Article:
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Wednesday, April 14, 2021

My 2006 performance was a reward from Almighty after conversion to Islam: Mohammad Yousuf

Mohammad Yousuf gives the credit of his spectacular performance back in 2006 to his conversion to Islam a year before.

By: Sports Desk |
Updated: March 9, 2021 4:17:04 pm

Former Pakistan batsman Mohammad Yousuf has credited his spectacular performance in 2006 to his conversion to Islam a year before. The 46-year old had an extraordinary run of success, which began with a 199-ball 173 against India at Lahore. Yousuf then had a memorable outing during Pakistan’s 2006 tour to England and even broke Sir Vivian Richards’ record –of most runs in a calendar year.

He finished with an aggregate of 1788, eclipsing Richards’s tally of 1710.

In a recent interview to wisden.com, Yousuf admitted that he was inspired by his ‘close’ friend Saeed Anwar who turned to religion after his daughter’s death.

Yousuf saw the changes it brought to Saeed’s life which became a turning point for him to convert to Islam.

“I wasn’t forced to convert to Islam as some have alleged and tried to suggest. The reality is that I was very close to Saeed Anwar. We were great friends on and off the field and had played a lot of cricket together in our teenage years. I spent so much time with Saeed that his parents regarded me as their own son. When I was at their house, I could see the sort of peaceful and disciplined life his parents led and that really intrigued me,” Yousuf was quoted as saying by PakPassion.net.

“I had observed Saeed Anwar’s life before he became religious and how that changed when Saeed had the personal tragedy of the death of his daughter. Saeed turning to religion was an inspiration and the turning point for me that lead to my conversion to Islam,” said Yousuf.

Recalling his spectacular performance in 2006 a reward from God after his conversion, Yousuf said, “I did nothing different when it came to training or practice in 2006. Towards the end of 2005, I had converted to Islam and had read Islamic prayers for the first time. I then grew a beard and I felt at peace with myself, very calm and mentally ready for any challenge that came my way.”

I have always felt that my brilliant performance in 2006 was a reward from The Almighty after my conversion to Islam. I had never even dreamt that I would break Sir Vivian Richards’ record that year, but because I was at peace with myself and my surroundings, mentally I was at the top of my game and I felt that nothing could stop me or come in my way,” he added.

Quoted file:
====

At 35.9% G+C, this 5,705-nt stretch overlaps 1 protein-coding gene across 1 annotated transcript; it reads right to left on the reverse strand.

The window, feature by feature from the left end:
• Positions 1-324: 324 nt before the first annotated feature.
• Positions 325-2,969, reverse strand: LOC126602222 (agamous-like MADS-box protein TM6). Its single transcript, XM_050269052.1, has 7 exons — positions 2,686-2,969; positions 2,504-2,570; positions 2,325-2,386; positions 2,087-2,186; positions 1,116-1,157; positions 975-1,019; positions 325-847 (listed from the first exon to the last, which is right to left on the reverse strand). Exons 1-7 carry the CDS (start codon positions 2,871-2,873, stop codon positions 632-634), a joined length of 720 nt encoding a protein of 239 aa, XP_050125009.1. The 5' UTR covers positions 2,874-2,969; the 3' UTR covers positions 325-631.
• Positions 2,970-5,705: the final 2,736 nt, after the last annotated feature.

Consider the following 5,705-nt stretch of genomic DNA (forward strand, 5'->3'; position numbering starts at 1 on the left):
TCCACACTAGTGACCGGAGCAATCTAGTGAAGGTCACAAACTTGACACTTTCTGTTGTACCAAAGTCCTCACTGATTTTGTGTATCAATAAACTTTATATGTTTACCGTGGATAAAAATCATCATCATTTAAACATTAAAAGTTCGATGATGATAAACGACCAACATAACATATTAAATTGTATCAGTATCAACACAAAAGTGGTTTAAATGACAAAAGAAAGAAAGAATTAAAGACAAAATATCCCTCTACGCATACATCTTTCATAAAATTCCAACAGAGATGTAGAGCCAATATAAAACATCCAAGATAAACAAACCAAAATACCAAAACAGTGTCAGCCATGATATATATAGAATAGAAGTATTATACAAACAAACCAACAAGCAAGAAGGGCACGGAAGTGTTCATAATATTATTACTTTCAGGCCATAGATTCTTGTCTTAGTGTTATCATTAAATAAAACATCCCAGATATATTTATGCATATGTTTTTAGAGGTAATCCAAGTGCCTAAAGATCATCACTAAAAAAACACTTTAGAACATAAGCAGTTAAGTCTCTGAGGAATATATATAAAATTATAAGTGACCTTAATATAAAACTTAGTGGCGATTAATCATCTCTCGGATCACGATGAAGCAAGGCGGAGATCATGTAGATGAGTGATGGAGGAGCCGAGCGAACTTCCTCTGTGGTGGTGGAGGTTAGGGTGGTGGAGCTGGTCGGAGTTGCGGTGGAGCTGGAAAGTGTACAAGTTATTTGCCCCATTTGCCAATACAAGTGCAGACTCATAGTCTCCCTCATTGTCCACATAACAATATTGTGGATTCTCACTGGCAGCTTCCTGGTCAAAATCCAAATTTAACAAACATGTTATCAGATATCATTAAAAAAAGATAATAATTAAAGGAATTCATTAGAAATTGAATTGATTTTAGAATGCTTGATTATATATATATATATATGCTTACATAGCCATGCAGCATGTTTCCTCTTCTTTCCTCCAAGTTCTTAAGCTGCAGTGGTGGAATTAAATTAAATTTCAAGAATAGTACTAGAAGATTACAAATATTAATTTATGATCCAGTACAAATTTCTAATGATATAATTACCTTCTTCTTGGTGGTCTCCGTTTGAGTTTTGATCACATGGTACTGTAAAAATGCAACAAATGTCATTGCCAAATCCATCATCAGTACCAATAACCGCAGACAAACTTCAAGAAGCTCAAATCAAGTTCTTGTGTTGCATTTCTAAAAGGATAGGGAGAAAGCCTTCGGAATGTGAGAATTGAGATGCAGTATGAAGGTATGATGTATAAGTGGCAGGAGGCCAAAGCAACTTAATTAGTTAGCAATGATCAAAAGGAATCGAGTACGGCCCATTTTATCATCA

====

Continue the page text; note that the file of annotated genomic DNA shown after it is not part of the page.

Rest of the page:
The 45-year-old represented Pakistan in 90 Tests and scored 7,530 runs, which included 24 centuries and 33 fifties, at an average of 52.29. He also featured in 288 ODIs and accumulated 9,720 runs, which included 15 hundreds and 64 half-centuries, at an average of 41.71. Yousuf also played three Twenty20 Internationals and made 50 runs at an average of 16.66.

Deeming the peak of his career a golden time for bowlers, Yousuf said, “It’s an honour to look back at some of the bowlers I faced and the fact that they were at the peak of their careers. Courtney Walsh and Curtly Ambrose were always difficult opponents, Glenn McGrath, Shane Warne, Brett Lee, Jason Gillespie, Damien Fleming and Michael Kasprowicz were always in your face and hunted batsmen in packs.

“South African bowlers, especially at home, were a handful, Allan Donald, Shaun Pollock, Jacques Kallis, Lance Klusener and Fanie de Villiers were top-class bowlers. I also always had the utmost respect for Darren Gough, James Anderson, Andrew Flintoff and Steve Harmison. For Sri Lanka, there was Chaminda Vaas and Muttiah Muralitharan. India’s spin duo of Anil Kumble and Harbhajan Singh always tested you. Looking back at my career, I played at a time when there was a golden generation of bowlers that will be tough to match in the future,” said Yousuf.

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